Germany's dismissal Wednesday of British calls for sending in ground troops and its demand for a full investigation into the Chinese embassy bombing were the sharpest sign yet of a public unraveling of allied unity. Meanwhile, Italy and Greece are urging a temporary halt to the bombing, while Washington insists on maintaining the air campaign. Graphic video footage of victims of an alleged massacre of Kosovar villagers shown on U.S. TV Wednesday may have been a reminder to NATO countries of what drew them into this war, but Thursday's images of patients fleeing a Belgrade hospital struck by a wayward NATO bomb will simply fuel calls to stop the carnage. With even the war of images deadlocked and cracks beginning to show in the alliance's resolve, Milosevic clearly believes that prolonging the conflict now may actually work in his favor.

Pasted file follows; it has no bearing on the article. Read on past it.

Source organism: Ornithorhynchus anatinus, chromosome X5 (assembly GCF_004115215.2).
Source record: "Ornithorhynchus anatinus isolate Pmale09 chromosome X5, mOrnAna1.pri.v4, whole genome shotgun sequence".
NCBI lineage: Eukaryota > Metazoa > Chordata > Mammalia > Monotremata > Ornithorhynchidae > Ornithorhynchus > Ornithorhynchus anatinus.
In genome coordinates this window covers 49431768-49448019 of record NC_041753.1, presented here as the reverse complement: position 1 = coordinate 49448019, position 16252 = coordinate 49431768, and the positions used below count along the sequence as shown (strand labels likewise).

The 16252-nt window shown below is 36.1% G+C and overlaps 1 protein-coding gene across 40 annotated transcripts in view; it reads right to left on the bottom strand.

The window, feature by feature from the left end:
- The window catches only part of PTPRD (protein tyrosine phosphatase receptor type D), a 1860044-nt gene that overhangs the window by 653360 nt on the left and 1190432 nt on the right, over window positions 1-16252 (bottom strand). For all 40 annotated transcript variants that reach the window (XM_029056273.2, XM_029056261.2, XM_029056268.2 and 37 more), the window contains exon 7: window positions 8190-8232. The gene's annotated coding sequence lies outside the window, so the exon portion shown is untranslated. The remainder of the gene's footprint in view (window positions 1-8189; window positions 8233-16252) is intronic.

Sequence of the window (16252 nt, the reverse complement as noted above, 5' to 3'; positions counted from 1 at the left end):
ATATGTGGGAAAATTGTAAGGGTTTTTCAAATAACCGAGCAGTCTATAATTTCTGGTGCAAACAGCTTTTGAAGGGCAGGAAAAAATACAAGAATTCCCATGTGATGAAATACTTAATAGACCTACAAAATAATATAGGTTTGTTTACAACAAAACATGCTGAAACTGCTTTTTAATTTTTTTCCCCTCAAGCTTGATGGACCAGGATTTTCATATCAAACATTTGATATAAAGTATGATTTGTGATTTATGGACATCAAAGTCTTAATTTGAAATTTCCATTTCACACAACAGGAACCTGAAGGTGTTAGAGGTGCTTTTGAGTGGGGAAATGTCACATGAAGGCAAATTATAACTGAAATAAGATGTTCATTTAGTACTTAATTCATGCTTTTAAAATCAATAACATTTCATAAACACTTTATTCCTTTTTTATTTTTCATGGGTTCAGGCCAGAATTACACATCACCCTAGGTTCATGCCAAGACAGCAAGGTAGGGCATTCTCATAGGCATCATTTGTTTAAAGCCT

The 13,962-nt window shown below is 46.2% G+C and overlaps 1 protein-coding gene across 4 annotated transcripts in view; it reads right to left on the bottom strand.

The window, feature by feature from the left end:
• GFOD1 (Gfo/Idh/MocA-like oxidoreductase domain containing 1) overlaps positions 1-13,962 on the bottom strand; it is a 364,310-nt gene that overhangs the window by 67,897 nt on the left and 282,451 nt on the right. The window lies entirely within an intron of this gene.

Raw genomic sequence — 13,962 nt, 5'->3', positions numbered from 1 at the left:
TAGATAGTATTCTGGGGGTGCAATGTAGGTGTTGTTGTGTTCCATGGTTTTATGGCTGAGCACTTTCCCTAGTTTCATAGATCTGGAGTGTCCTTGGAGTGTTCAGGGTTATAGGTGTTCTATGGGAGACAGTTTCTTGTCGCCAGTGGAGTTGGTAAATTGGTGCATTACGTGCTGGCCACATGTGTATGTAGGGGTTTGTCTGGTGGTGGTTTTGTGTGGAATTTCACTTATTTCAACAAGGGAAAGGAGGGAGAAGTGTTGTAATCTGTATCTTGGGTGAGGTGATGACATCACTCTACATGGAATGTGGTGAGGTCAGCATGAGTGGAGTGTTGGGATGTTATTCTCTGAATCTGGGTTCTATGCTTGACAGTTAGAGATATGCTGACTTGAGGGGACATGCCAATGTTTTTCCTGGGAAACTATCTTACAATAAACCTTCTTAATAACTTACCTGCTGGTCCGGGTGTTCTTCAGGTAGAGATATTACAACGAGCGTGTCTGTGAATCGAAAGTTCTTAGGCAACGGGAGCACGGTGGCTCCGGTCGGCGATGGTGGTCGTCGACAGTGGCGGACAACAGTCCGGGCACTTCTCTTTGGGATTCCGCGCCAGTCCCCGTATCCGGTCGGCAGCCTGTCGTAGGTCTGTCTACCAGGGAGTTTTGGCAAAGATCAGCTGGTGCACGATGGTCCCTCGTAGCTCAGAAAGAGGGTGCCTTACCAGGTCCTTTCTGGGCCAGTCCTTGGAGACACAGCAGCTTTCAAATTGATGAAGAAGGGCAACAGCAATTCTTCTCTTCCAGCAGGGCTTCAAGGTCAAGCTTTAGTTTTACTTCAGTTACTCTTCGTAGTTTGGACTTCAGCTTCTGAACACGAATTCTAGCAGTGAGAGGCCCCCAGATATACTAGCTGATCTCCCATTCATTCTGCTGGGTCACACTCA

Slobodan Milosevic is in no hurry to sign a deal, and why would he be? "Milosevic has no reason to conclude an agreement with the West right now and he's probably delighted at the divisions emerging in NATO," says TIME Central Europe reporter Dejan Anastasijevic. "The alliance isn't clear and unanimous in its strategy on everything from ground troops and its bombing campaign to the issue of indicting Milosevic for war crimes. He's awaiting the outcome of NATO's debates, and if splits begin to grow it will make things even easier for him." Milosevic held seven hours of talks with Russian envoy Viktor Chernomyrdin Thursday, after which he called for a peace deal to be negotiated under the auspices of the United Nations -- in other words, Belgrade right now has no intention of simply signing on to the Bonn accord between NATO countries and Russia.